Central Italy is home to some of the artistically richest cities of the country and each of them, in turn, is somehow symbolized by a square. Florence and Rome are the main protagonists, and fight for supremacy in this atypical race.
Background and inspiration to some of the best known movies of the golden age of Italian cinema, Rome boasts the presence of several squares, some of them dating back to the times of the Romans.
Piazza San Pietro
As the centre of the Citta’ del Vaticano, Piazza San Pietro is the emblem of Christian life and the Catholic Church. As such, it is visited by millions of believers each year, but it is also a crucial and essential stop for all the visitors of the Eternal City, regardless of their faith. The square was designed by Bernini, who created a circle with several columns, where 140 statues representing saints were placed. Look up to the sky and you will find the famous window from which the Pope greets and blesses Catholic worshippers during the Angelus every Sunday.
This square is situated in the heart of the Italian capital city. From there you can see the Campidoglio, Palazzo Venezia and the Vittoriano, a monument built in honor of King Vittorio Emanuele II. It is also in the proximity of the Foro Romano.
Piazza Navona is especially beautiful during Christmas, when street markets crowd it. This square, a true symbol of the Italian Baroque, hosts important architectural elements such as the Fontana dei Quattro Fiumi by Bernini, the Fontana del Moro, the Fontana del Nettuno and the Chiesa di Sant’Agnese in Agone by Borromini.
Piazza di Spagna
The Spanish Steps, Piazza di Spagna, are famous all over the world. Often used as a magnificent setting for catwalks or films, Piazza di Spagna is an emblem of glamour and wealth. It is situated in an amazing position between the Pincio and Trinità dei Monti. In the middle of the square there is one of the most original fountains of Rome: the fountain of Barcaccia by Bernini.
Piazza della Rotonda
This square is better known as Piazza del Pantheon, because of its architectural landmark, which imposingly dominate the whole square. The Pantheon is the real protagonist of the piazza: initially built as a temple to all Roman gods, its role changed throughout the centuries. Today, the Pantheon is a Catholic church. In the middle of the square there is also a fountain called the Fontana della Rotonda, which was designed by Giacomo della Porta in 1500, characterized by the presence, in its centre, of the obelisk of Ramesses, which is six meters high.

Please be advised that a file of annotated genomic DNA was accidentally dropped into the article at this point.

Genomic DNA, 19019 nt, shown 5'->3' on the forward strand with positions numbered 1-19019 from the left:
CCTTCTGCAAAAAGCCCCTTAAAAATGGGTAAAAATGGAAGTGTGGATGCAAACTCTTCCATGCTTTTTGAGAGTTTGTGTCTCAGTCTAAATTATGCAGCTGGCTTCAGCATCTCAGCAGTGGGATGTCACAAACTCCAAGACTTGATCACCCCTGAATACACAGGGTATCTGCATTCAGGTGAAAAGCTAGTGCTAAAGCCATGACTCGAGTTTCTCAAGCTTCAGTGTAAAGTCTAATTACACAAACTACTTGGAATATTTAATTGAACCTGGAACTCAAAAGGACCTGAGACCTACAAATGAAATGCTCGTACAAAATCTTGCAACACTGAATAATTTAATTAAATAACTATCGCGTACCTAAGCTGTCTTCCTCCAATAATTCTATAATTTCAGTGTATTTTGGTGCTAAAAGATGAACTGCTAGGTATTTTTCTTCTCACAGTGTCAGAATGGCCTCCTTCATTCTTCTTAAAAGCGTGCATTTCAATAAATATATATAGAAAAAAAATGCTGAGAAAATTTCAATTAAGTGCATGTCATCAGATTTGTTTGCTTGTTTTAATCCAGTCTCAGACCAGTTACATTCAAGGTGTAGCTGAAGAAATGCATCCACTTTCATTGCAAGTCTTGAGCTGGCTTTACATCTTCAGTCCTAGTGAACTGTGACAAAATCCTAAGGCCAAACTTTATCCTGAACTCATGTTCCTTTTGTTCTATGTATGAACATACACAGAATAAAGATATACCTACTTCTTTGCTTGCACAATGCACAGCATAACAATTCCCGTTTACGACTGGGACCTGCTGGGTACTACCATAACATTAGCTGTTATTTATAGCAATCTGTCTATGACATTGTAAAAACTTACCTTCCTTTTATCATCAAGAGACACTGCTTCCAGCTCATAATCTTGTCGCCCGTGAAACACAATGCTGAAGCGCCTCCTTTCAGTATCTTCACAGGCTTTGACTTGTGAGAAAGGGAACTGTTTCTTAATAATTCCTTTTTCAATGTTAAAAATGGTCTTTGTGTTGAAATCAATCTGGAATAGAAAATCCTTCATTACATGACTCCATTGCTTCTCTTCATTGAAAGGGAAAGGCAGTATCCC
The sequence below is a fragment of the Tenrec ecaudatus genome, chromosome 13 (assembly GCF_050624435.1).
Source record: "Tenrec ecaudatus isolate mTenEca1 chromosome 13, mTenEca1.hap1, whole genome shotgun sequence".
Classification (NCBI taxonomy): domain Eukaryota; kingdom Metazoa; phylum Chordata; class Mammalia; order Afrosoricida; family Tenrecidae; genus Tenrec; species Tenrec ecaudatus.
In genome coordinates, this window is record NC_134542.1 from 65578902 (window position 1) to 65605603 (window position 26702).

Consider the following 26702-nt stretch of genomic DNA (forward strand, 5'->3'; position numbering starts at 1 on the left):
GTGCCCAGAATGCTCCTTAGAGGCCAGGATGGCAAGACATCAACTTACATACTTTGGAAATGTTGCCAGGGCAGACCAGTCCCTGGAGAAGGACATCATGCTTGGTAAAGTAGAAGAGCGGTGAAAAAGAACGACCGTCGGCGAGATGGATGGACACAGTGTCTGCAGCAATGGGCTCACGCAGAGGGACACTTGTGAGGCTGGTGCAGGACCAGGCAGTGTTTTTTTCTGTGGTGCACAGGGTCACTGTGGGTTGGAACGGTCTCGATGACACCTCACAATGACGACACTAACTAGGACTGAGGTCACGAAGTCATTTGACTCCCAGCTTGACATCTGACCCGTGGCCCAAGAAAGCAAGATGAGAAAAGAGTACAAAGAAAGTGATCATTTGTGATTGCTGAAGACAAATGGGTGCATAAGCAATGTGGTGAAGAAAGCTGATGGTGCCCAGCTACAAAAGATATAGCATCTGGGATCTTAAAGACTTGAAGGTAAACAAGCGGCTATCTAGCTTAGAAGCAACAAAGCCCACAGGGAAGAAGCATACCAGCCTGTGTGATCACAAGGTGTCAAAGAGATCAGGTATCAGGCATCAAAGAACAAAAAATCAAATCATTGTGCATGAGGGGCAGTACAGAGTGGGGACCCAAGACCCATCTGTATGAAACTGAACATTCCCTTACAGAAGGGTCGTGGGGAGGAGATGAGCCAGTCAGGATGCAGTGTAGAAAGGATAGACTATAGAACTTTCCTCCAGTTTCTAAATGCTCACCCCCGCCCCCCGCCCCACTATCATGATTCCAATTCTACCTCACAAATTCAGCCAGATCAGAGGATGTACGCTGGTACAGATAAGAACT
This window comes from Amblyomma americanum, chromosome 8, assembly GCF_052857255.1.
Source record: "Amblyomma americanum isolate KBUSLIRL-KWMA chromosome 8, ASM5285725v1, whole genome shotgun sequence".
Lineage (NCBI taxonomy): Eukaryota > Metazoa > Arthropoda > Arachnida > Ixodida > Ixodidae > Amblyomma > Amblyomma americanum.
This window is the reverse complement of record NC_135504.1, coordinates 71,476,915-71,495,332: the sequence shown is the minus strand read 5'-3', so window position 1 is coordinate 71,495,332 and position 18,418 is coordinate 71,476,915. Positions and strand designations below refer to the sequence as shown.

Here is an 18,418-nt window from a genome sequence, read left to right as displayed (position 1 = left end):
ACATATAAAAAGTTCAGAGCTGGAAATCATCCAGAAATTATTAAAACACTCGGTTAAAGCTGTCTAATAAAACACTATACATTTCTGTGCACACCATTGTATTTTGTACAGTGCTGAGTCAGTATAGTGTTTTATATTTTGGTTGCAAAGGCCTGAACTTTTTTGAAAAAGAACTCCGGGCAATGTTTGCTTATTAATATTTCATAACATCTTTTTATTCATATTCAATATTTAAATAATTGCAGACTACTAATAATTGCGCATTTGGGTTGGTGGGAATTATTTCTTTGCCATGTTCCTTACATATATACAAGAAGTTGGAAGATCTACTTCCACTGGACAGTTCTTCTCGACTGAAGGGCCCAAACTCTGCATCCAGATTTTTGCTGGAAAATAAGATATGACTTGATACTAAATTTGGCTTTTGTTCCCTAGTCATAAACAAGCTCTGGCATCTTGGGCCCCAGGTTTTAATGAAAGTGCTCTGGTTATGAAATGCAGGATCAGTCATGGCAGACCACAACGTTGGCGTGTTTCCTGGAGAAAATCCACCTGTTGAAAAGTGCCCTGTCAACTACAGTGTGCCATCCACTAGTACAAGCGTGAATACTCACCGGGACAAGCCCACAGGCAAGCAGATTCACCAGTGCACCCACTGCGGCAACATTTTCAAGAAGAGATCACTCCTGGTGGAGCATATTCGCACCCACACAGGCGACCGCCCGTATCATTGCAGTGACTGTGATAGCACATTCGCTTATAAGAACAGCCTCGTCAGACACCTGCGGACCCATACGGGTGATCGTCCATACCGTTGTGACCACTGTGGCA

Piazza del Popolo
Piazza del Popolo is often the setting of concerts and events, but is also the crossroad for all shopping lovers as it leads to famous streets such as via del Babbuino and via del Corso, which are frequent destinations for shopping; the fountains at its centre are enriched by lion statues created by Valadier.
Though not as big as Rome, Florence boasts some of the most notorious Italian squares; every tourist, Italian or foreign, knows these famous piazze: Piazza Santa Croce and Piazza della Signoria.
Piazza Santa Croce
Piazza della Signoria
Situated at the very centre of the town, Piazza della Signoria has always been considered its political and social heart. The square takes its name from its most distinguishing feature, the Palazzo della Signoria. It is also home to the majestic Fontana del Nettuno.
Piazza dei Miracoli
The Piazza del Duomo in Pisa is better known as Piazza dei Miracoli and it has been part of the Unesco Cultural Heritage since 1987. It is one of the most visited places in Tuscany, where you can find a combination of the greatest monumental complexes of the European Middle Ages; it includes the cathedral, the battistero, baptistery, the cemetery and, of course, the leaning tower.
Lucca is a relatively small town, but of an incomparable beauty. Its main square, Piazza dell’Anfiteatro,was built over a Roman amphitheater by the architect Nottolini and it is from the former presence of this structure the square take its name. Piazza dell’Anfiteatro is a symbol of the town itself.
The square has a circular shape and it is surrounded by medieval colored houses that create an evocative atmosphere.
The 4th of November’s square, Piazza IV novembre, is the most famous part of town. It is the meeting point of Perugia’s youth and the real hub of the city’s social life, as well as a frequent destination for tourists. The beauty of the place is increased by the National Museum of Umbria, the Palazzo dei Priori and the Duomo; the central part of the square is enriched by the Fontana Maggiore, a Pisanos brothers’ masterpiece.
Surrounded by palaces with porticos and loggias, the Palace of the Capitains, the historic Caffè Meletti and the beautiful St. Francis’ Church, Piazza del Popolo in Ascoli Piceno is one of the most reknown squares in Renaissance style. Like Guido Piovene (an Italian writer and journalist) said, “this square, like San Marco in Venice, looks more like a living room than a square, wrapped by porticos like it is”.
Edited by Francesca Bezzone, 24/02/2014